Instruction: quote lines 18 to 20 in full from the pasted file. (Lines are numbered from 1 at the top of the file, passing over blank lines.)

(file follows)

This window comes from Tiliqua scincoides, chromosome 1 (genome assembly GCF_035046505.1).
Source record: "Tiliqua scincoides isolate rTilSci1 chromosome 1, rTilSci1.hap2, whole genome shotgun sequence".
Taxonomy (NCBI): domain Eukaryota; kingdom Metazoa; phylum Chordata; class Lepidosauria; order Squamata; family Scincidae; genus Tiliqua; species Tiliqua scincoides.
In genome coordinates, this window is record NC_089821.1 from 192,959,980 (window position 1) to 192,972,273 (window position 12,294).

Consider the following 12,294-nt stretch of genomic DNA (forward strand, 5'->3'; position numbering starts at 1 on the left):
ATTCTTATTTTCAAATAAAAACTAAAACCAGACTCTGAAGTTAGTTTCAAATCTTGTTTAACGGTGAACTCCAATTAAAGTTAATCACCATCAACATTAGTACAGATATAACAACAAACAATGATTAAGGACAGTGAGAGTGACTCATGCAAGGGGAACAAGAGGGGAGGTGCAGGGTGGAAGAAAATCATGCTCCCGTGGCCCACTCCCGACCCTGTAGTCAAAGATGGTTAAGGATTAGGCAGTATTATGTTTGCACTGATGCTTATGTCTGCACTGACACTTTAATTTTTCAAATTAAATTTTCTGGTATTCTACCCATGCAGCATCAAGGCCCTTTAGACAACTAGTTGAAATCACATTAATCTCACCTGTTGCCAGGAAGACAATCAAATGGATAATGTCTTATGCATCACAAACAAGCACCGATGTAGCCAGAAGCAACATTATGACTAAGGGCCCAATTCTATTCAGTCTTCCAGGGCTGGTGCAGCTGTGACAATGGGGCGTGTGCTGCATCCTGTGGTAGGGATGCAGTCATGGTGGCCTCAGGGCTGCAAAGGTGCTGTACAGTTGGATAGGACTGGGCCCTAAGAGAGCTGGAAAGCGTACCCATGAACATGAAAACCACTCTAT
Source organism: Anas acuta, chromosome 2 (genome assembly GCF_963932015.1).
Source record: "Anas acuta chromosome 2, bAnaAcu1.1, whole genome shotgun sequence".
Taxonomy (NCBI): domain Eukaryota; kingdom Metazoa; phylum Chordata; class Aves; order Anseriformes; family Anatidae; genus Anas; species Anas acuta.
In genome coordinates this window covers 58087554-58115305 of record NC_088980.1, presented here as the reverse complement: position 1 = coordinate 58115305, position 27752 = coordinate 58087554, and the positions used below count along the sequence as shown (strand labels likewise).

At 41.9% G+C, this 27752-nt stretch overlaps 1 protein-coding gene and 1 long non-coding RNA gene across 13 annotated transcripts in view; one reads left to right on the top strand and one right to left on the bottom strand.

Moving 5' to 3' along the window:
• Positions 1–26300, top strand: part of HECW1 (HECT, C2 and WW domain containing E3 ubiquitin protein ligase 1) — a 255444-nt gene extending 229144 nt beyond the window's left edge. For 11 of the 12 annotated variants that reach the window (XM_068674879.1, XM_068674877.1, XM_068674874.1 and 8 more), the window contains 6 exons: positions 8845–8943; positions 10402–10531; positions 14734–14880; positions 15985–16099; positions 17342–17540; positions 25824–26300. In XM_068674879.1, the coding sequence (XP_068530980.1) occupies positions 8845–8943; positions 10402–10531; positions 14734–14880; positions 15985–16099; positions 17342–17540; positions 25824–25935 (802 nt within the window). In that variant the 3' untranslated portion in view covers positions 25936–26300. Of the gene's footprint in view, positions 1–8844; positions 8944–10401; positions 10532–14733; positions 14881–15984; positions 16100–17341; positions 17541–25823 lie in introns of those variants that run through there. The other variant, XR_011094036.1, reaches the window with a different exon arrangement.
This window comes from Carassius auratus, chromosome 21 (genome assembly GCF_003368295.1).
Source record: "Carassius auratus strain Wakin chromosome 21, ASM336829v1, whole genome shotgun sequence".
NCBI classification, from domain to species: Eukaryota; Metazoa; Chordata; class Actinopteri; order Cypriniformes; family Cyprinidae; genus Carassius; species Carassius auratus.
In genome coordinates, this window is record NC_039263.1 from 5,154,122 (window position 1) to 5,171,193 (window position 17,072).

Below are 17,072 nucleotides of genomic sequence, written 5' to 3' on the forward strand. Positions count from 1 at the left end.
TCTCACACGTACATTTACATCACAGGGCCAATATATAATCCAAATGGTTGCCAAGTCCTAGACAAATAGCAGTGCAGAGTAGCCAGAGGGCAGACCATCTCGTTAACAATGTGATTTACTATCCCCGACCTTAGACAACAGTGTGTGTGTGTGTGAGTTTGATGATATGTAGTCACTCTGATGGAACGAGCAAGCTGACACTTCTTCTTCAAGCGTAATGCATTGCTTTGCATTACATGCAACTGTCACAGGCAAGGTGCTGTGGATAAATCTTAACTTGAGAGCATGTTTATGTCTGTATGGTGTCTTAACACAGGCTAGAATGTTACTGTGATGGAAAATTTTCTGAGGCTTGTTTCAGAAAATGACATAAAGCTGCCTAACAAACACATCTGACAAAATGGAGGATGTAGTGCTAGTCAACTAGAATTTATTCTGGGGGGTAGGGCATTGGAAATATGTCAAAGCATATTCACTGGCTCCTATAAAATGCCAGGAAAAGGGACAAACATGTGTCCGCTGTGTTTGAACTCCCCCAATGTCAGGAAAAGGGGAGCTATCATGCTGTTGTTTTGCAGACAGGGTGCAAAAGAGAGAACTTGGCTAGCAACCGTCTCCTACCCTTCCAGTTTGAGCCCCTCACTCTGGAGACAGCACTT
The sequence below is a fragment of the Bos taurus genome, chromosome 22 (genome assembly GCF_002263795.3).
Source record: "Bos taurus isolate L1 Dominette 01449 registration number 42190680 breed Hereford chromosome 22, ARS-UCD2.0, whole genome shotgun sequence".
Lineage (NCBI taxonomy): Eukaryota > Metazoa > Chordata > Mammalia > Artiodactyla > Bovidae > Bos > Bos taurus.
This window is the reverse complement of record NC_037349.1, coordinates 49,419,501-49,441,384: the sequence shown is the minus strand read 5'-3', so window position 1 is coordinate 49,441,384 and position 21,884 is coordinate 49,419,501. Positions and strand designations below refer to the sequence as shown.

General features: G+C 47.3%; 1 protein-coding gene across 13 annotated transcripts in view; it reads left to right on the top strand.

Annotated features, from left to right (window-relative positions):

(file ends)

Below are 17,072 nucleotides of genomic sequence, written 5' to 3' on the forward strand. Positions count from 1 at the left end.
TCTCACACGTACATTTACATCACAGGGCCAATATATAATCCAAATGGTTGCCAAGTCCTAGACAAATAGCAGTGCAGAGTAGCCAGAGGGCAGACCATCTCGTTAACAATGTGATTTACTATCCCCGACCTTAGACAACAGTGTGTGTGTGTGTGAGTTTGATGATATGTAGTCACTCTGATGGAACGAGCAAGCTGACACTTCTTCTTCAAGCGTAATGCATTGCTTTGCATTACATGCAACTGTCACAGGCAAGGTGCTGTGGATAAATCTTAACTTGAGAGCATGTTTATGTCTGTATGGTGTCTTAACACAGGCTAGAATGTTACTGTGATGGAAAATTTTCTGAGGCTTGTTTCAGAAAATGACATAAAGCTGCCTAACAAACACATCTGACAAAATGGAGGATGTAGTGCTAGTCAACTAGAATTTATTCTGGGGGGTAGGGCATTGGAAATATGTCAAAGCATATTCACTGGCTCCTATAAAATGCCAGGAAAAGGGACAAACATGTGTCCGCTGTGTTTGAACTCCCCCAATGTCAGGAAAAGGGGAGCTATCATGCTGTTGTTTTGCAGACAGGGTGCAAAAGAGAGAACTTGGCTAGCAACCGTCTCCTACCCTTCCAGTTTGAGCCCCTCACTCTGGAGACAGCACTT
The sequence below is a fragment of the Bos taurus genome, chromosome 22 (genome assembly GCF_002263795.3).